Each dataset was then sorted according to each record’s weight, and divided into 20 strata based on the cumulative sum of the survey weights so that each stratum represented 5% of the total population. Next, a sample of 1,000 cases (interviews) was randomly selected from each stratum with replacement and with probability proportional to the case’s weight. This had the effect of “undoing” the weights and producing a 20,000-case dataset for each survey that was representative of the total population.

These 20,000 case datasets were then combined into a single large dataset. Using that combined dataset, researchers produced 25 multiply imputed datasets via the chained equations approach.

After imputation, only the 20,000 cases that originated from the ACS were kept, and all others were discarded. This was done to ensure that the distribution of the main demographic variables precisely matched the ACS distribution, while the imputed variables reflect the distribution that would be expected based on the ACS demographic profile.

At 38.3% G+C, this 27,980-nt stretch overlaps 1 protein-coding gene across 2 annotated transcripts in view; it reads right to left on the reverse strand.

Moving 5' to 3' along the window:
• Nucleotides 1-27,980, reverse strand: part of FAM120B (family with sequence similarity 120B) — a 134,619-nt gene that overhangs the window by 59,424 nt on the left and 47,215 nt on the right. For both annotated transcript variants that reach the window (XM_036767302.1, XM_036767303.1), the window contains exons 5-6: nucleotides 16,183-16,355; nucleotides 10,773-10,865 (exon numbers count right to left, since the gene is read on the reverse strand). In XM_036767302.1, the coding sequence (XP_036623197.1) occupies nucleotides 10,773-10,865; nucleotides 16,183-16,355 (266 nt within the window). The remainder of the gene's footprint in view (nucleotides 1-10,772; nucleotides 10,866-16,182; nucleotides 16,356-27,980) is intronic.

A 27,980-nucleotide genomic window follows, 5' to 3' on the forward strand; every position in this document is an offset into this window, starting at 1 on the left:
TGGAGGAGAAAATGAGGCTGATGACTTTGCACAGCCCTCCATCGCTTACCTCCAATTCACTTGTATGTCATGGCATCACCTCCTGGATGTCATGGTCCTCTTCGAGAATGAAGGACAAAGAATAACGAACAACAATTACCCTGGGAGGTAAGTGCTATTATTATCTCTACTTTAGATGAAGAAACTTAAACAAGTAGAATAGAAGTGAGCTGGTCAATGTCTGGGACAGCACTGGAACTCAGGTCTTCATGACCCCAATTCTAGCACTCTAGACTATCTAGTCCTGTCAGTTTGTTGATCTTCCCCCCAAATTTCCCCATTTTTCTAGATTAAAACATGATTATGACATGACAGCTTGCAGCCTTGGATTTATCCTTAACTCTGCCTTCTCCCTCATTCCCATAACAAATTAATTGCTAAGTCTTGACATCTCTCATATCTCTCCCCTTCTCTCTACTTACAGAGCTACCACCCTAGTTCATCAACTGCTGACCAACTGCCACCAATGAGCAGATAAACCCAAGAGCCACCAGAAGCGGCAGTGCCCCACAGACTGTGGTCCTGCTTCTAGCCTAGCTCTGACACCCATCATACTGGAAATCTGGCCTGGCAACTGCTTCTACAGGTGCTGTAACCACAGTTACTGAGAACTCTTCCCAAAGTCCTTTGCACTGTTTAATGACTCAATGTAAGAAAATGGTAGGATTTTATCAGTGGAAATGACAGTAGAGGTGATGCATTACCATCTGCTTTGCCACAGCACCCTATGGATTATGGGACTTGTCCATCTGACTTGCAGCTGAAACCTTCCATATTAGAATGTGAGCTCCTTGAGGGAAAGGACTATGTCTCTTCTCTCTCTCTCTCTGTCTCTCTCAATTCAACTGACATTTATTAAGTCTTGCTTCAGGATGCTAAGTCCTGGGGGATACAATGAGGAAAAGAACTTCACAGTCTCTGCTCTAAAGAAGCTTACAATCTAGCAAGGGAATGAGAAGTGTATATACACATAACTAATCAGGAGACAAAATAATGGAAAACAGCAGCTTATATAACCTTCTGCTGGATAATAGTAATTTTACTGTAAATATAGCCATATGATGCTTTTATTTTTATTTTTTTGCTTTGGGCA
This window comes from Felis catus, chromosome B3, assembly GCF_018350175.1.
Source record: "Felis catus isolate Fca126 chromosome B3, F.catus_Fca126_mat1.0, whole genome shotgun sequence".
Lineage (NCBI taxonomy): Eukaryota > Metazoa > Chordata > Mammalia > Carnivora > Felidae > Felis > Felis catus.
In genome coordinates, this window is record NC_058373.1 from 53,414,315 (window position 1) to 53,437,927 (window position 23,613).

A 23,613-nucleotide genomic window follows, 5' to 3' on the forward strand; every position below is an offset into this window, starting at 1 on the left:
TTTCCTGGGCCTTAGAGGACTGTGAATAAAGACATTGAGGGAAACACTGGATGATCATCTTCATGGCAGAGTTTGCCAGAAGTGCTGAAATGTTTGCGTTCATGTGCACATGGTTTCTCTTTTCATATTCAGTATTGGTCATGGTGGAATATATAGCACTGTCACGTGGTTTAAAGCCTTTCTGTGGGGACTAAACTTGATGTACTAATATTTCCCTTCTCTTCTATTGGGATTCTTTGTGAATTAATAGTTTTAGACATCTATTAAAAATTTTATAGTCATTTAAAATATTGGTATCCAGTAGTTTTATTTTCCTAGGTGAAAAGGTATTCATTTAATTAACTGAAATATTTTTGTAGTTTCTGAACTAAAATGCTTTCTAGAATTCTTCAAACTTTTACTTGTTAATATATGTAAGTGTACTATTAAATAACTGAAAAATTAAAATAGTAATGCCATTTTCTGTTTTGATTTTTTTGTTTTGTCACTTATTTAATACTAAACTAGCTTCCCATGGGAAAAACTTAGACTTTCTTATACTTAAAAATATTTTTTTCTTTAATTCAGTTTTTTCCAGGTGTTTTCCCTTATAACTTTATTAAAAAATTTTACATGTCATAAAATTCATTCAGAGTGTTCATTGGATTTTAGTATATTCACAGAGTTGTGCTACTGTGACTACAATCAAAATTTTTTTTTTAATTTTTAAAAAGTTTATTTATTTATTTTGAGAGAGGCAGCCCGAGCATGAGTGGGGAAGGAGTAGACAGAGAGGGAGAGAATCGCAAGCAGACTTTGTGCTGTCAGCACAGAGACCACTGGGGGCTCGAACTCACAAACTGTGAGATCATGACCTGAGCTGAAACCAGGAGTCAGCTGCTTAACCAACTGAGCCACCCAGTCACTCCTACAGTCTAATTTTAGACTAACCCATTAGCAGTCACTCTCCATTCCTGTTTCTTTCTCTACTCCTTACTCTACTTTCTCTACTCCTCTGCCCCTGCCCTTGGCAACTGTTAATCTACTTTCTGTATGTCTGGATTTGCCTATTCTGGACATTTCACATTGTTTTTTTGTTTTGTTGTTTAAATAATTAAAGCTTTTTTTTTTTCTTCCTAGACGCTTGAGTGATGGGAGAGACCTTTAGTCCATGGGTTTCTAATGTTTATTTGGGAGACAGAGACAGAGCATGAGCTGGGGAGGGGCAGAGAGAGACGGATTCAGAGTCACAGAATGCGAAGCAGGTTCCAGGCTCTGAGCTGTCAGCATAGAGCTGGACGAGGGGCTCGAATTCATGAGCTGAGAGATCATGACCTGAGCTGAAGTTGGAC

Each of these steps is discussed in detail below.

Dataset selection and recoding

Nine datasets were used to construct the synthetic population dataset: the 2015 ACS, the 2015 CPS Annual Social and Economic Supplement (CPS ASEC), the 2013 CPS Civic Engagement Supplement (CPS CivEng), the 2015 CPS Computer and Internet Use Supplement (CPS Internet), the 2015 CPS Volunteer Supplement (CPS Volunteer), the 2014 CPS Voting and Registration Supplement (CPS Voting), the 2014 General Social Survey (GSS), the 2014 Pew Research Center Religious Landscape Study (RLS) and the 2014 Pew Research Center Political Polarization and Typology Survey (Pol.). Each survey contributed a number of variables to the frame. In all, the frame contains 37 variables, with many of these variables present in multiple surveys.